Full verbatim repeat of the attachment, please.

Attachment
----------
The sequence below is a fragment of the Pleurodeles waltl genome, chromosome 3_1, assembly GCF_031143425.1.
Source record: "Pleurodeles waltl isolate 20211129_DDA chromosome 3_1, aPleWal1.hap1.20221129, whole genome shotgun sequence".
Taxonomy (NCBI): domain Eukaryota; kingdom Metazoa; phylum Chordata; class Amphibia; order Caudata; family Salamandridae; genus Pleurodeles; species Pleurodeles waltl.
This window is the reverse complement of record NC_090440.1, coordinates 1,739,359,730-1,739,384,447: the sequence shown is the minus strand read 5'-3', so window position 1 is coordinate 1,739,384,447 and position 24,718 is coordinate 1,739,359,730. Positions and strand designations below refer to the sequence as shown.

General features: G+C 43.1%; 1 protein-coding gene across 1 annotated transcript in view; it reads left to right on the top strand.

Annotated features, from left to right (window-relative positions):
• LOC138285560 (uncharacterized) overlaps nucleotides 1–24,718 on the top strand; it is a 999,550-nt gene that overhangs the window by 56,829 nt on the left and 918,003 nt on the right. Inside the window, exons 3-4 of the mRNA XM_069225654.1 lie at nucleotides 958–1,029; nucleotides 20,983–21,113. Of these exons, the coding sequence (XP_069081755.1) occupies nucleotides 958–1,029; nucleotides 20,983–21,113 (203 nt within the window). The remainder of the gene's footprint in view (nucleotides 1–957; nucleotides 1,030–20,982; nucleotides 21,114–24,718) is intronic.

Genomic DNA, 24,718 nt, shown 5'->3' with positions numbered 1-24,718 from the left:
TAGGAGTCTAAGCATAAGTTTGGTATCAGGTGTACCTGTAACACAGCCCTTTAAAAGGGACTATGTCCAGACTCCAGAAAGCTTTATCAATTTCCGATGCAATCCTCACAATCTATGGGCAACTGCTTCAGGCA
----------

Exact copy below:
The sequence below is a fragment of the Pleurodeles waltl genome, chromosome 3_1, assembly GCF_031143425.1.
Source record: "Pleurodeles waltl isolate 20211129_DDA chromosome 3_1, aPleWal1.hap1.20221129, whole genome shotgun sequence".
Taxonomy (NCBI): domain Eukaryota; kingdom Metazoa; phylum Chordata; class Amphibia; order Caudata; family Salamandridae; genus Pleurodeles; species Pleurodeles waltl.
This window is the reverse complement of record NC_090440.1, coordinates 1,739,359,730-1,739,384,447: the sequence shown is the minus strand read 5'-3', so window position 1 is coordinate 1,739,384,447 and position 24,718 is coordinate 1,739,359,730. Positions and strand designations below refer to the sequence as shown.

General features: G+C 43.1%; 1 protein-coding gene across 1 annotated transcript in view; it reads left to right on the top strand.

Annotated features, from left to right (window-relative positions):
• LOC138285560 (uncharacterized) overlaps nucleotides 1–24,718 on the top strand; it is a 999,550-nt gene that overhangs the window by 56,829 nt on the left and 918,003 nt on the right. Inside the window, exons 3-4 of the mRNA XM_069225654.1 lie at nucleotides 958–1,029; nucleotides 20,983–21,113. Of these exons, the coding sequence (XP_069081755.1) occupies nucleotides 958–1,029; nucleotides 20,983–21,113 (203 nt within the window). The remainder of the gene's footprint in view (nucleotides 1–957; nucleotides 1,030–20,982; nucleotides 21,114–24,718) is intronic.

Genomic DNA, 24,718 nt, shown 5'->3' with positions numbered 1-24,718 from the left:
TAGGAGTCTAAGCATAAGTTTGGTATCAGGTGTACCTGTAACACAGCCCTTTAAAAGGGACTATGTCCAGACTCCAGAAAGCTTTATCAATTTCCGATGCAATCCTCACAATCTATGGGCAACTGCTTCAGGCA